Party before country
David Cameron continues to put party interest before the national interest when it comes to his Europe policy.
A little over a year ago William Hague advised Cameron that if it came down to a choice between defending the national interest and keeping the Conservative party together, he should choose the latter. The prime minister continues to heed that dangerous advice.
He should listen instead to the British business leaders who this week warned about the risks to our economy and prosperity of putting our EU membership in doubt. He should also heed the advice of the Obama administration that the special relationship relies in great part on our place in Europe.
It is no wonder that the British business community is getting increasingly nervous that the government is sleepwalking towards EU exit.
In his much-trailed and much-delayed Europe speech, likely to be given in the Netherlands on 22 January, Cameron is set to promise a referendum on a renegotiated relationship with the EU some time in the next parliament. However, it seems foolish beyond belief to promise a referendum on a hypothetical outcome of negotiations which could take years and could possibly take us beyond the term of the next parliament.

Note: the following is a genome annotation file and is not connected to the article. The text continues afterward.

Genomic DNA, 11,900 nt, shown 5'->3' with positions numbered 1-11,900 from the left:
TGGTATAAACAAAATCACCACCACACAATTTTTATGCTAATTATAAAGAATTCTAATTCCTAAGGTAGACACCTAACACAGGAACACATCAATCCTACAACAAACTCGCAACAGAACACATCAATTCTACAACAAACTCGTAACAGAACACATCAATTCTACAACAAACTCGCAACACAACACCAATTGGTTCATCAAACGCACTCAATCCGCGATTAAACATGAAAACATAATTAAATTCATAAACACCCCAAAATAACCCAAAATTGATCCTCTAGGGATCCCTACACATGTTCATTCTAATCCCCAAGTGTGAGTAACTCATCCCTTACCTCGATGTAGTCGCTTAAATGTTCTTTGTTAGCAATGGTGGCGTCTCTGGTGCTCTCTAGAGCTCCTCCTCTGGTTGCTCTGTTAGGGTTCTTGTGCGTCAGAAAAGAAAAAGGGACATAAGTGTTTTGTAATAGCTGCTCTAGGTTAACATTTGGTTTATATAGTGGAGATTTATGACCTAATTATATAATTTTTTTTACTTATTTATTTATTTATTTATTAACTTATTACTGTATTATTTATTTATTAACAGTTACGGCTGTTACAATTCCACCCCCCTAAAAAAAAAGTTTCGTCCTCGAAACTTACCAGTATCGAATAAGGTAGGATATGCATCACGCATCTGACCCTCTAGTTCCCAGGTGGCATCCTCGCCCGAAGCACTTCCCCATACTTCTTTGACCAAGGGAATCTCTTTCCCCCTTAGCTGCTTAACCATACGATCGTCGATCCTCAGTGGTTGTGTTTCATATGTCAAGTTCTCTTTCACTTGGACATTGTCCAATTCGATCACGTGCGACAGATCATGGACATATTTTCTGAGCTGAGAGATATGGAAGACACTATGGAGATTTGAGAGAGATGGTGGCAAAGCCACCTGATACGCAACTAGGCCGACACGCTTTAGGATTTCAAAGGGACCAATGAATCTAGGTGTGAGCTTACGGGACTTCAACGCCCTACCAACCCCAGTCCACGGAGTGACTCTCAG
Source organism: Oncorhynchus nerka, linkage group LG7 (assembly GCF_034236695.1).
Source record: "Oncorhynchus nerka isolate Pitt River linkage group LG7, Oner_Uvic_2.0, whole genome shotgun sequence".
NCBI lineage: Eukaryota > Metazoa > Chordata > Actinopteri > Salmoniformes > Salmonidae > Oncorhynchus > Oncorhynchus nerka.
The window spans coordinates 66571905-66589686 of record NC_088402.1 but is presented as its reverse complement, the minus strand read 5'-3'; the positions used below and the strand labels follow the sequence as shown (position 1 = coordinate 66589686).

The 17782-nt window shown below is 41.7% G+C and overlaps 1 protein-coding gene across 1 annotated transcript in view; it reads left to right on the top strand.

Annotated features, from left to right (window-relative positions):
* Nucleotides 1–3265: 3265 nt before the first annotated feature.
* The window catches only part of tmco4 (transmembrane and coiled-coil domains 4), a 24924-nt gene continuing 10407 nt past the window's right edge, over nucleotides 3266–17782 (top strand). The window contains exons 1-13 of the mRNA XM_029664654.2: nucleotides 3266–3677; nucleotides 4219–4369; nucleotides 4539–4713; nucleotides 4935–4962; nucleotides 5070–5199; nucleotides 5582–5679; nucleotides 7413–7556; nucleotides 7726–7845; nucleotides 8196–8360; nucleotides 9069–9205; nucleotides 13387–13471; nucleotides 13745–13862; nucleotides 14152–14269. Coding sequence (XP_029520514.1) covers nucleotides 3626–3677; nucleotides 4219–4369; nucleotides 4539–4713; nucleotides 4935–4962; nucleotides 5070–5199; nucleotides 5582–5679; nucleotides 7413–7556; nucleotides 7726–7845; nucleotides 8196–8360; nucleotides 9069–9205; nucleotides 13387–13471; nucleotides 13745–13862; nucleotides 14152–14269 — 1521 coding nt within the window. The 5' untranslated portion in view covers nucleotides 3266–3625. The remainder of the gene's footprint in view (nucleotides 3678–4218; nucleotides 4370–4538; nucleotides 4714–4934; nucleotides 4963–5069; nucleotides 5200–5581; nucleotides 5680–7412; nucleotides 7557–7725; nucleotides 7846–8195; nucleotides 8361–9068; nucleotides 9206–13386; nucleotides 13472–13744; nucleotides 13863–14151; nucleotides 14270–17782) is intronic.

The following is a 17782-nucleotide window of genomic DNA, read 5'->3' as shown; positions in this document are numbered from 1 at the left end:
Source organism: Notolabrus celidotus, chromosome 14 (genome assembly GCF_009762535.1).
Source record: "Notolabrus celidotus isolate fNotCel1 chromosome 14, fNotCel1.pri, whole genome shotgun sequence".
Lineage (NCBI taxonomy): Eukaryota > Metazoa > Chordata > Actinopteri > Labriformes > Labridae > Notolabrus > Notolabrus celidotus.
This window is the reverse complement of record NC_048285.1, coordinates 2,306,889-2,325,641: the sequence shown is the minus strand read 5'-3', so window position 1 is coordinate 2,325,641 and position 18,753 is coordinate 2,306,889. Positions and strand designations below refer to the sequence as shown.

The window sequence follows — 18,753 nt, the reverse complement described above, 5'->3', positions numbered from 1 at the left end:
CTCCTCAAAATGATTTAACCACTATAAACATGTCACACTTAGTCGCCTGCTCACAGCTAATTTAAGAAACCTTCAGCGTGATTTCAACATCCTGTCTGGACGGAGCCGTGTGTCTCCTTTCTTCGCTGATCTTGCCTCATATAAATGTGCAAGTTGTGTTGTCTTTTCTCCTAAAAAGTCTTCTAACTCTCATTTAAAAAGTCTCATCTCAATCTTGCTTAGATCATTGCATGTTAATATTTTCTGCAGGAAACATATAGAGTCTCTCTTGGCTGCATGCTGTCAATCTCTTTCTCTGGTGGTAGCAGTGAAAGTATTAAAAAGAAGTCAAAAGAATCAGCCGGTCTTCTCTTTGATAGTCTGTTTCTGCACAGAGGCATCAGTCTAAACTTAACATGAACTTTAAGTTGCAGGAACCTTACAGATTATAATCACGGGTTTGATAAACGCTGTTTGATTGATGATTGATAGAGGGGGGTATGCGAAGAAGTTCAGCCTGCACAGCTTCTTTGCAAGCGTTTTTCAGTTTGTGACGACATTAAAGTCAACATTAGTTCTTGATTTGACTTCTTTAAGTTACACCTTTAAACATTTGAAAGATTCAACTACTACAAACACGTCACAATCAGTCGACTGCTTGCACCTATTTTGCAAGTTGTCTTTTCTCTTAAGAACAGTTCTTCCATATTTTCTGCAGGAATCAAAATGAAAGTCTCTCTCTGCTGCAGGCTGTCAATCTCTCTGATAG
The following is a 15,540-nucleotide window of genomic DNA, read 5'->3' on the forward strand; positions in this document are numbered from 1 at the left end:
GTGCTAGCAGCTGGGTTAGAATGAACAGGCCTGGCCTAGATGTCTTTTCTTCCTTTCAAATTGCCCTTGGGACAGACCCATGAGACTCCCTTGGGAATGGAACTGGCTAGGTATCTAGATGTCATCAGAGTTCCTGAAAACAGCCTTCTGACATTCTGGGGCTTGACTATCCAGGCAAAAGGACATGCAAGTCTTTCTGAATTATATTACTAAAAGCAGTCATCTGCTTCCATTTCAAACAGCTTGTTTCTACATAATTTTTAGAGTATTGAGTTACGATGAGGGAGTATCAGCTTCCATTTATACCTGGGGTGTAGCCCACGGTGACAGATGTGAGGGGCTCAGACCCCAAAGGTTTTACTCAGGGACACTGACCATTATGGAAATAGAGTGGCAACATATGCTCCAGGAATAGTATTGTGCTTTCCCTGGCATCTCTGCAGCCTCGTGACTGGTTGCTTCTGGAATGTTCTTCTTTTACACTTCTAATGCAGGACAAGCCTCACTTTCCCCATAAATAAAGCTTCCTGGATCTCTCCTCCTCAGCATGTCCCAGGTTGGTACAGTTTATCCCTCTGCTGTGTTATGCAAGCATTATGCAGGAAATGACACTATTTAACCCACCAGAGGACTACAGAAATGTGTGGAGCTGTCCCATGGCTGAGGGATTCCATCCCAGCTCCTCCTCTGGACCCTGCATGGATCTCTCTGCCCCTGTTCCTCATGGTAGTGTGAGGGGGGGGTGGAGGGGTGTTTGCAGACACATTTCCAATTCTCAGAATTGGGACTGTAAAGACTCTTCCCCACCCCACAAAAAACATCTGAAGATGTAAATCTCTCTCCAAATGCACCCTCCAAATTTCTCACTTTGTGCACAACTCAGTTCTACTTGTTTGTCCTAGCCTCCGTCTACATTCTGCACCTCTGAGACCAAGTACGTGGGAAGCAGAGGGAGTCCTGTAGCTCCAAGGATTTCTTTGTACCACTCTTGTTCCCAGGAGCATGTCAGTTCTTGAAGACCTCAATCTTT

Ministers are apparently acutely aware of the so-called ‘Honda problem’, that creating uncertainty about our EU membership will discourage foreign direct investment from international companies because the UK would no longer be a launch pad to the rest of the single market. But Cameron is disregarding the risk to vital investment in our economy for the sake of Conservative party unity.
Sleepwalking towards exit brings risks not only to our economy but also to our standing in the world. Successive American presidents have regarded the UK as a bridge between the US and the EU. So the comments from Philip Gordon, the assistant secretary of state for European affairs, that ‘the UK voice in the EU is essential and critical for the US’ should come as no surprise.
Gordon’s intervention also highlights the Eurosceptics’ lack of an alternative vision of life for the UK outside the EU. Clearly, an ever-closer relationship with the US would not be an option. Being reduced to the ‘fax democracy’ that Norway endures – paying in more per capita than the UK to the EU and having no say over European legislation – is not desirable.
In a global economy dominated by economic giants, the US, China, India and Brazil, the UK’s national interest is strengthened, not weakened, by being a full member of the biggest single market in the world.
The risks to the British economy and our role in the world should be uppermost in the prime minister’s mind when he sits down to put the finishing touches to his Europe speech next week. He should heed the warnings of British business and the Obama administration instead of pandering to his backbenchers. It is time that he started leading rather than following his party.
Emma Reynolds is shadow minister for Europe and MP for Wolverhampton North-East. She tweets @EmmaReynoldsMP
Conservatives, David Cameron, economy, Emma Reynolds, EU, Europe, euroscepticism, William Hague